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Blackout Tuesday: a social media moment.

You may have noticed your Instagram feed turned to black yesterday. Individuals, artists, small shops and corporations posting black squares as part of a social media initiative to support the Black Lives Matter movement. We've received questions about Blackout Tuesday so we'll do our best to explain how social media came together to speak out against racism.

First of all, if you noticed the black squares and came out with questions, then they worked! The power of social media is increasingly being used for good and the blackout was no exception. The task was simple and here's how it worked.

Post a black square to say:

- I am not a racist

- I support the movement

- I am muting my own social media to give way to black creators

- I am listening

- I want to focus on content coming directly from protests

- I am mourning with the black community and humanity at large In more relatable terms, it was a united way to say "we hear you, we are with you, we are listening, this is a safe place if you need one". The social media equivalent of telling a friend "I'm here for you" when you just don't know what to say or do to help but you really really want to.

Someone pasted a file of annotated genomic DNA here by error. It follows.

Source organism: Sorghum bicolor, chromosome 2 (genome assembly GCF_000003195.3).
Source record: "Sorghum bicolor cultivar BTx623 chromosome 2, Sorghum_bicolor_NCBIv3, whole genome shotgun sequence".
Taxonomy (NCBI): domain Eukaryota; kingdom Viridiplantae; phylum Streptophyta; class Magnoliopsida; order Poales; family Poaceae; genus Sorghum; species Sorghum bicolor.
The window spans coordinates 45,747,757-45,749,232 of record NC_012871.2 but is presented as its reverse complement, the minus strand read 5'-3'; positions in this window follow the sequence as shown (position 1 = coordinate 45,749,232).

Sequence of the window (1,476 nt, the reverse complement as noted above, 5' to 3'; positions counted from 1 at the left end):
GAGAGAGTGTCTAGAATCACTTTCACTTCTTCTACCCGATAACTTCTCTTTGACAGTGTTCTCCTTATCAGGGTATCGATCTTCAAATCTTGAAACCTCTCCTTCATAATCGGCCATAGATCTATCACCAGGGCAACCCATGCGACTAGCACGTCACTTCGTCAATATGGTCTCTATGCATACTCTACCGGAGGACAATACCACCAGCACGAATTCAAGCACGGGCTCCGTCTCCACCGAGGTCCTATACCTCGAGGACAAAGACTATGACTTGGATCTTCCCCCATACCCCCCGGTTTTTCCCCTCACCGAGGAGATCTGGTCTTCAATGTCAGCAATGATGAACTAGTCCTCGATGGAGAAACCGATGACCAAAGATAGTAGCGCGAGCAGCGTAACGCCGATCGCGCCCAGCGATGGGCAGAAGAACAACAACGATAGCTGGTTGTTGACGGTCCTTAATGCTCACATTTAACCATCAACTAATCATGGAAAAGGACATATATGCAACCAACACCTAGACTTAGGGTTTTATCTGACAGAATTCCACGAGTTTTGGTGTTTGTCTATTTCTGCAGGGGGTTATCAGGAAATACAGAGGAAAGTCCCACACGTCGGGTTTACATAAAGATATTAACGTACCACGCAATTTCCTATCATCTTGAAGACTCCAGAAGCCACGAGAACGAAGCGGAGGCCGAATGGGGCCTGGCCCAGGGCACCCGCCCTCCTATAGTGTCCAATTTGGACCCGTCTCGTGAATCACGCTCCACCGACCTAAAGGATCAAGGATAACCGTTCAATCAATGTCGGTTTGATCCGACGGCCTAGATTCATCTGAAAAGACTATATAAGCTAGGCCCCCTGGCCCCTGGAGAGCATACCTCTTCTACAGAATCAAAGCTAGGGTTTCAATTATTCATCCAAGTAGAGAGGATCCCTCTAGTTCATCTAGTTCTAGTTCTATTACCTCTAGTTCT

Yep! One little black square said ALL THAT. Amazing, right?

A joint effort and a placard from those wanting change but unable to join protests in person for a variety of reasons including a friggin' pandemic. Because in today's world there are two parts to a protest: IRL (in real life) and online and more and more, the two power each other.

"But everything got drowned out and that's all I saw all day!"

Good. It's called peaceful disruption and it got everyone's attention.

Why are you so bothered anyway? Surely you have no issue with acts of kindness?

People showed up in solidarity against the appalling way some of us are treated. That's a good thing.

Blackout Tuesday was a social media moment. It was enormous and theatrical, it went global, and it was indeed disruptive.

Some have said it was a facile pointless thing to do... yet they commented. Some said it was bandwagon-y and everybody was doing it... uh, that's how campaigns work. Others said it detracted from other protest-related content... again, the blackout WAS the protest! Or, part of it anyway.

Are there other causes in the world? Obviously. Does caring about one mean the others don't matter? No way! Social media is a really big place driven by its users. There's room for all of us if we're willing to participate. If something matters to you, seek it out on social media and join in. According to yesterday's skeptics, it's really easy. LA/ #socialmedia #socialmediacampaign #blm #blackouttuesday #blacklivesmatter #digitalstrategy #socialmediatrends #digitalmarketing


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